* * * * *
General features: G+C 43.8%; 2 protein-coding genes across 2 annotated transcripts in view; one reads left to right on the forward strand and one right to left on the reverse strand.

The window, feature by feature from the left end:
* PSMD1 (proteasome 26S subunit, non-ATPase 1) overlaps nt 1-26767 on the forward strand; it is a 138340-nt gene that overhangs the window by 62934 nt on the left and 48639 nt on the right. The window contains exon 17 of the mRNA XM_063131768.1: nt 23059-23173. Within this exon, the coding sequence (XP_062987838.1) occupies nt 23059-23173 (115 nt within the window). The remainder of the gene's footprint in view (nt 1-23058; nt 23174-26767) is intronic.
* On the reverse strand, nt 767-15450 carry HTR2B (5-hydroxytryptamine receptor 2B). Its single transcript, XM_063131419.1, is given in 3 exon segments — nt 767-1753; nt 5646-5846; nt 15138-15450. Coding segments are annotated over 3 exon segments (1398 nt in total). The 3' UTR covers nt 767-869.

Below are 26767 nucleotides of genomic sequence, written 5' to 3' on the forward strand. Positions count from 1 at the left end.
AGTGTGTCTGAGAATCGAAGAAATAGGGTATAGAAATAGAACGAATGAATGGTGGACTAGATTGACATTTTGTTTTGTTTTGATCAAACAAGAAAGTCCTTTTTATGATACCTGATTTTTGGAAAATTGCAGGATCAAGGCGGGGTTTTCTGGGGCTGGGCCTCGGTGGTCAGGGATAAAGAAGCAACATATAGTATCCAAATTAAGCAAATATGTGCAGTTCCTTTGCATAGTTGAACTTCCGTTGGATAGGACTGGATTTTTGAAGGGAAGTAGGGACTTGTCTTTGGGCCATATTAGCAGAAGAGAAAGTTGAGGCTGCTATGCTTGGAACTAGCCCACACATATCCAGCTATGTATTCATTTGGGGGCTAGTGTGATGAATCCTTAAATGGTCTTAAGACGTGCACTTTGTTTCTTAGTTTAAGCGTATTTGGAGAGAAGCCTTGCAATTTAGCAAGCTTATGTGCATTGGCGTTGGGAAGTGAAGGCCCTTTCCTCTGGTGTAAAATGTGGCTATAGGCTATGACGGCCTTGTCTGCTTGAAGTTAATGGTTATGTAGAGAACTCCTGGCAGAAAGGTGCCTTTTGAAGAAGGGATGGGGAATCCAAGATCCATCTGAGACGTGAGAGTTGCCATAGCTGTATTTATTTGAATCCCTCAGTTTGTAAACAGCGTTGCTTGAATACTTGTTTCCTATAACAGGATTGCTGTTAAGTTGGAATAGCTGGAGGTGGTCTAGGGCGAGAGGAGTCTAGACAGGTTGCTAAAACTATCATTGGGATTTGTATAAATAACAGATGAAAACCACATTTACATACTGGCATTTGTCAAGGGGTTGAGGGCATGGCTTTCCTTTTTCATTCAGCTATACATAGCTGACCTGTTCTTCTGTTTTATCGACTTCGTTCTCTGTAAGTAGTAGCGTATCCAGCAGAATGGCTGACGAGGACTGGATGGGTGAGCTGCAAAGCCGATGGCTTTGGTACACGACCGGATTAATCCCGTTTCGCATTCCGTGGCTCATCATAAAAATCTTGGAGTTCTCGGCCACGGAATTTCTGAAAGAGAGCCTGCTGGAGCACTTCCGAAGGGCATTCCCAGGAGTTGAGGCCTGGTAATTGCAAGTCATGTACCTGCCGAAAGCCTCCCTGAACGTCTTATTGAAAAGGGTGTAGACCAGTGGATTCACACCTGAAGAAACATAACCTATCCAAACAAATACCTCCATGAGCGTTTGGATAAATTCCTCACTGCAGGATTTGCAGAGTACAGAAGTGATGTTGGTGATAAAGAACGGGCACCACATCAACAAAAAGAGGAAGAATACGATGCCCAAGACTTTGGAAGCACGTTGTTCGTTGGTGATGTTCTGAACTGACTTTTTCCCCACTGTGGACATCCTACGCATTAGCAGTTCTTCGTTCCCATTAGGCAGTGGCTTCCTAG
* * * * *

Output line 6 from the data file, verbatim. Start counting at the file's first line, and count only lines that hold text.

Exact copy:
AGTGTGTCTGAGAATCGAAGAAATAGGGTATAGAAATAGAACGAATGAATGGTGGACTAGATTGACATTTTGTTTTGTTTTGATCAAACAAGAAAGTCCTTTTTATGATACCTGATTTTTGGAAAATTGCAGGATCAAGGCGGGGTTTTCTGGGGCTGGGCCTCGGTGGTCAGGGATAAAGAAGCAACATATAGTATCCAAATTAAGCAAATATGTGCAGTTCCTTTGCATAGTTGAACTTCCGTTGGATAGGACTGGATTTTTGAAGGGAAGTAGGGACTTGTCTTTGGGCCATATTAGCAGAAGAGAAAGTTGAGGCTGCTATGCTTGGAACTAGCCCACACATATCCAGCTATGTATTCATTTGGGGGCTAGTGTGATGAATCCTTAAATGGTCTTAAGACGTGCACTTTGTTTCTTAGTTTAAGCGTATTTGGAGAGAAGCCTTGCAATTTAGCAAGCTTATGTGCATTGGCGTTGGGAAGTGAAGGCCCTTTCCTCTGGTGTAAAATGTGGCTATAGGCTATGACGGCCTTGTCTGCTTGAAGTTAATGGTTATGTAGAGAACTCCTGGCAGAAAGGTGCCTTTTGAAGAAGGGATGGGGAATCCAAGATCCATCTGAGACGTGAGAGTTGCCATAGCTGTATTTATTTGAATCCCTCAGTTTGTAAACAGCGTTGCTTGAATACTTGTTTCCTATAACAGGATTGCTGTTAAGTTGGAATAGCTGGAGGTGGTCTAGGGCGAGAGGAGTCTAGACAGGTTGCTAAAACTATCATTGGGATTTGTATAAATAACAGATGAAAACCACATTTACATACTGGCATTTGTCAAGGGGTTGAGGGCATGGCTTTCCTTTTTCATTCAGCTATACATAGCTGACCTGTTCTTCTGTTTTATCGACTTCGTTCTCTGTAAGTAGTAGCGTATCCAGCAGAATGGCTGACGAGGACTGGATGGGTGAGCTGCAAAGCCGATGGCTTTGGTACACGACCGGATTAATCCCGTTTCGCATTCCGTGGCTCATCATAAAAATCTTGGAGTTCTCGGCCACGGAATTTCTGAAAGAGAGCCTGCTGGAGCACTTCCGAAGGGCATTCCCAGGAGTTGAGGCCTGGTAATTGCAAGTCATGTACCTGCCGAAAGCCTCCCTGAACGTCTTATTGAAAAGGGTGTAGACCAGTGGATTCACACCTGAAGAAACATAACCTATCCAAACAAATACCTCCATGAGCGTTTGGATAAATTCCTCACTGCAGGATTTGCAGAGTACAGAAGTGATGTTGGTGATAAAGAACGGGCACCACATCAACAAAAAGAGGAAGAATACGATGCCCAAGACTTTGGAAGCACGTTGTTCGTTGGTGATGTTCTGAACTGACTTTTTCCCCACTGTGGACATCCTACGCATTAGCAGTTCTTCGTTCCCATTAGGCAGTGGCTTCCTAG